Ten years ago I wrote my first column for The Inquirer. It was a response to a letter from a woman who wanted to know how to recover from the trauma of a devastating automobile accident.
Part of the reason this column is titled “On Healing” is that I receive thousands of calls and letters from people who have experienced great trauma and who want to understand how to heal. How do we cope when we experience unbearable pain? Pain that hurts so much we cannot imagine surviving it? Well, how we survive varies, but the fact is we do survive.
Trauma is agony we don’t want to live with. So our instinct is to fight against the pain. In the battle with the pain, we can lose our appetite, our sleep, our friends, and the meaning of our lives. All our minds can focus on is the pain and the loss.
Fighting against pain inevitably makes it worse. It’s the same thing we do when we have a dental cavity. Even though it hurts, somehow we cannot keep our tongue away from the hole in the tooth. We do it because the mind experiences traumatic pain as a death. A death in which something reached into our lives and stole something precious. What was stolen could be a loved one, our health, or our dream of the future. And when there has been this kind of death, our instinct is to try to replace what has been lost. That explains why our first reaction is often shock followed by anger. Initially, trauma demands all of our time, attention and energy.
And then what?
Trauma does more than steal a piece of our lives. It also steals our identity. Most people go through life assuming the future is somewhat predictable and with minor exceptions, tomorrow should be pretty much like today. So after the initial shock of trauma, we are left confused and betrayed. Trauma leaves us feeling quite alone, alienated, and without a sense of future.
Most wounds to the flesh, in a healthy environment, will heal themselves. The same is true with wounds to the mind or spirit. And, with few exceptions, the healing process is the same.
Here is how:
The initial shock of trauma is the mind’s way of protecting itself from even greater pain that will inevitably follow. If we are able to trust the intrinsic health of our minds, in time we will stop wrestling with the initial pain.
Then comes what some experience as overwhelming pain, when we realize that what we have lost will never return. Some experience this as hopelessness or outrage or despair. Almost anyone who has experienced trauma will tell you they felt alienated and alone. That’s why when we are traumatized, we need to tell our story – frequently to whoever will listen. This process is our mind’s way of trying to understand what happened and to search for care and nurture.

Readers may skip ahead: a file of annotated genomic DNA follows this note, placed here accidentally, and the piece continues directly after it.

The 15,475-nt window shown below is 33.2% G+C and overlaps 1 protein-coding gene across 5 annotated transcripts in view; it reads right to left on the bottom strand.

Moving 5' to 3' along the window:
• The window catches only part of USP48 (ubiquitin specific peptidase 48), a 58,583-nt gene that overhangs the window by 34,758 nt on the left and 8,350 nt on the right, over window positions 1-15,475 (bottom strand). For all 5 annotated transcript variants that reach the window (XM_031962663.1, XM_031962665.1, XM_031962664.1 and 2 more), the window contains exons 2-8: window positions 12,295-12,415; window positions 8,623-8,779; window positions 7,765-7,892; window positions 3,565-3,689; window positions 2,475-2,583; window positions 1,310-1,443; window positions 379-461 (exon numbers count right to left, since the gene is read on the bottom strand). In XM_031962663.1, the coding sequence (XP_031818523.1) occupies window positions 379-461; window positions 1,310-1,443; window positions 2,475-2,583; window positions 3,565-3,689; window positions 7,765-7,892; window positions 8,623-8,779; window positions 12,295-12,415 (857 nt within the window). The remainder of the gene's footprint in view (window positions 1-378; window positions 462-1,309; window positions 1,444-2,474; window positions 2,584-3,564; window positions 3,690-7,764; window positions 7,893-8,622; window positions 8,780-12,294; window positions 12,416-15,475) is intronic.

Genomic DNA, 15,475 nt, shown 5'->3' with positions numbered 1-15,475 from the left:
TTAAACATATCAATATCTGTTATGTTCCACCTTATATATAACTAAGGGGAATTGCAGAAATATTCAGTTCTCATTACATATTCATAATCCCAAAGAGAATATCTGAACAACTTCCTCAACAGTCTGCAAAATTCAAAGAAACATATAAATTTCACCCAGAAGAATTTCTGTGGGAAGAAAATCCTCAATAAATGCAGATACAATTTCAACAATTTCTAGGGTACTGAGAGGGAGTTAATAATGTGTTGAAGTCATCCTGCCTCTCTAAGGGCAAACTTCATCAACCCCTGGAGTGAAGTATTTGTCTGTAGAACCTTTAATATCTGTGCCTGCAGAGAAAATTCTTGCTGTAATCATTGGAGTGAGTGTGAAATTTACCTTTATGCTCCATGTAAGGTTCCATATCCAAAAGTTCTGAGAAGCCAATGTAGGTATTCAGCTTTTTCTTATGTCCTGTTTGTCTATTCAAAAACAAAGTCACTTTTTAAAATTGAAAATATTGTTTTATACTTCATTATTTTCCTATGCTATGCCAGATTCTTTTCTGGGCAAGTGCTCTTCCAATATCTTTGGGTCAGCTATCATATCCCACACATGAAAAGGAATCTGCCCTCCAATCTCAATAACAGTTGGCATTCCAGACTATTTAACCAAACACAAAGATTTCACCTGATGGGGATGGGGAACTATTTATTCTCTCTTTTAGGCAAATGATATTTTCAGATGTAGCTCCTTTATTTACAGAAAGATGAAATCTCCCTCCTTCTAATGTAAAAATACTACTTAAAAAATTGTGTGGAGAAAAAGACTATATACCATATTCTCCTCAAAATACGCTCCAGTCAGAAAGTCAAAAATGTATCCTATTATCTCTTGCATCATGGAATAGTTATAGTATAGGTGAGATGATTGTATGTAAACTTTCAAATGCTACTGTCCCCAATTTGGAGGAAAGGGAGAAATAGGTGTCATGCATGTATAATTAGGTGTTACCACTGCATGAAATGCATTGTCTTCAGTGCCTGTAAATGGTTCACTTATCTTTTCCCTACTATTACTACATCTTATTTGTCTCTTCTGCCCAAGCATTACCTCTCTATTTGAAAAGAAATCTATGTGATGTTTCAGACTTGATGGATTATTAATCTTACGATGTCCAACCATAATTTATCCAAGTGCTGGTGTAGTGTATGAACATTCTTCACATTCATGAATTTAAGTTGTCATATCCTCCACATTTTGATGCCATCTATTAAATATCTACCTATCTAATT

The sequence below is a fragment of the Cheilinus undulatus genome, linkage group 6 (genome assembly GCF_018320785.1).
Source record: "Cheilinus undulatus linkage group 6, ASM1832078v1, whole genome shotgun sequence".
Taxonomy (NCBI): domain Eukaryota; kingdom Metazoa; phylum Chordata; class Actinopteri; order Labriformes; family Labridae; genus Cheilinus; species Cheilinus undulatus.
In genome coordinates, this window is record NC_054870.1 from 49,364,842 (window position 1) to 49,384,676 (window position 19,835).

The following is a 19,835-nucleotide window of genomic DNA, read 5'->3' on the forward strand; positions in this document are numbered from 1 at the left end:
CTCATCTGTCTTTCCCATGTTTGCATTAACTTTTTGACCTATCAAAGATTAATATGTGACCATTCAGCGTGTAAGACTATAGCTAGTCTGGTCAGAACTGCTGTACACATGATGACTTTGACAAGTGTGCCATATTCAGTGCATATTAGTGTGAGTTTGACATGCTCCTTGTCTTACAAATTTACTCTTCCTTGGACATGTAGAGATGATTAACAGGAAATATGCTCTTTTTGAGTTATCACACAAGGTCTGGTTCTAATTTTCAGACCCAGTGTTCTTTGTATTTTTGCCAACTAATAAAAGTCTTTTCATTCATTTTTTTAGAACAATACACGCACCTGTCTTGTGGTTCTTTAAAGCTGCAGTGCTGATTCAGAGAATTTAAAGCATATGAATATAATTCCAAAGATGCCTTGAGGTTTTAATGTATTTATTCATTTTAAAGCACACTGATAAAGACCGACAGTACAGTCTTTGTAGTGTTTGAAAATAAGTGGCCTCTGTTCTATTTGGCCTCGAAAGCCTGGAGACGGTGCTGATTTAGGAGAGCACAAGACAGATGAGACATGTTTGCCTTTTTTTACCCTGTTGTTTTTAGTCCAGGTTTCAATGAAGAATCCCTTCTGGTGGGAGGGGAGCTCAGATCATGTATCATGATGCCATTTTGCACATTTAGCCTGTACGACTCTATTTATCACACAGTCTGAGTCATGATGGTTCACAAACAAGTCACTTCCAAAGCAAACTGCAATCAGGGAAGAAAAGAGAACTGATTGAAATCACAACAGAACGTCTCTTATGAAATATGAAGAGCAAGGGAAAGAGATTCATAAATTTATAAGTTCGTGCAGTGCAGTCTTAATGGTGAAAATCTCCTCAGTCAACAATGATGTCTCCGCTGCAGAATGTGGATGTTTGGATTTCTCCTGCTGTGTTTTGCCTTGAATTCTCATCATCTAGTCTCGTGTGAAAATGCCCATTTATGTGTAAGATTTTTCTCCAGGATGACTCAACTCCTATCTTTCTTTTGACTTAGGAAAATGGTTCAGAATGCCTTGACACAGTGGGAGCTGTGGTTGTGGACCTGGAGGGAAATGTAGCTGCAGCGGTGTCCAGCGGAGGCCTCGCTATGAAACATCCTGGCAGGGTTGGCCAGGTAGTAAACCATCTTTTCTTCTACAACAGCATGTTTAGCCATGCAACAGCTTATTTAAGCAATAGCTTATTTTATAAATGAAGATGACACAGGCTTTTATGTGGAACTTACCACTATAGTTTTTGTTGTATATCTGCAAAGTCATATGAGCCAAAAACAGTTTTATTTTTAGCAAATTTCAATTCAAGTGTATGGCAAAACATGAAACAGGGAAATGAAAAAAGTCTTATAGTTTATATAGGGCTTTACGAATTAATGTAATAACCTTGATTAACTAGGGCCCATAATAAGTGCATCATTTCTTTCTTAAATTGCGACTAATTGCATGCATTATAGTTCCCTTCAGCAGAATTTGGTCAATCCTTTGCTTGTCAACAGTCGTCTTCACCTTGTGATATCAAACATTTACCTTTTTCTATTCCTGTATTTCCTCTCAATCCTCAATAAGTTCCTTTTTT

However, modern thinking about treating trauma is that we can tell our story too much. Telling the story repeatedly over years does not contribute to the mind’s being open to healing, and can actually make the pain worse. Compulsively retelling the story, even in therapy, is often more about the ego’s railing at the pain than it is about healing the mind.
Trauma also brings a sense of injustice. Many people spend a lifetime suffering the injustice that has befallen them. But the anger at injustice also comes from the ego. If we trust our mind’s ability to heal, we will begin to learn to live a life that frequently is unjust.
When the mind is open and the ego is quiet, we are able to feel compassion. First, for our own suffering. Not anger or despair or hopelessness; those are emotions that begin with “I.” Compassion is simply understanding the pain we experience and caring. Once we begin to feel compassion for ourselves – often for the first time in our lives – then we begin to feel compassion for anyone who lives with pain or injustice. It is this sense of compassion that enables healing to begin.
Research tells us that we cope with trauma better when we are able to make meaning out of it. It is the mind’s natural inclination toward compassion that helps us make meaning of our trauma – and our lives.
Healing from trauma does not imply that the pain will go away. Like wounds to the flesh, emotional trauma heals with scar tissue. And scar tissue is not as attractive as healthy tissue, but it is tougher. Scars on the body are also like emotional scars in that they help tell the story of who we are and where we have been.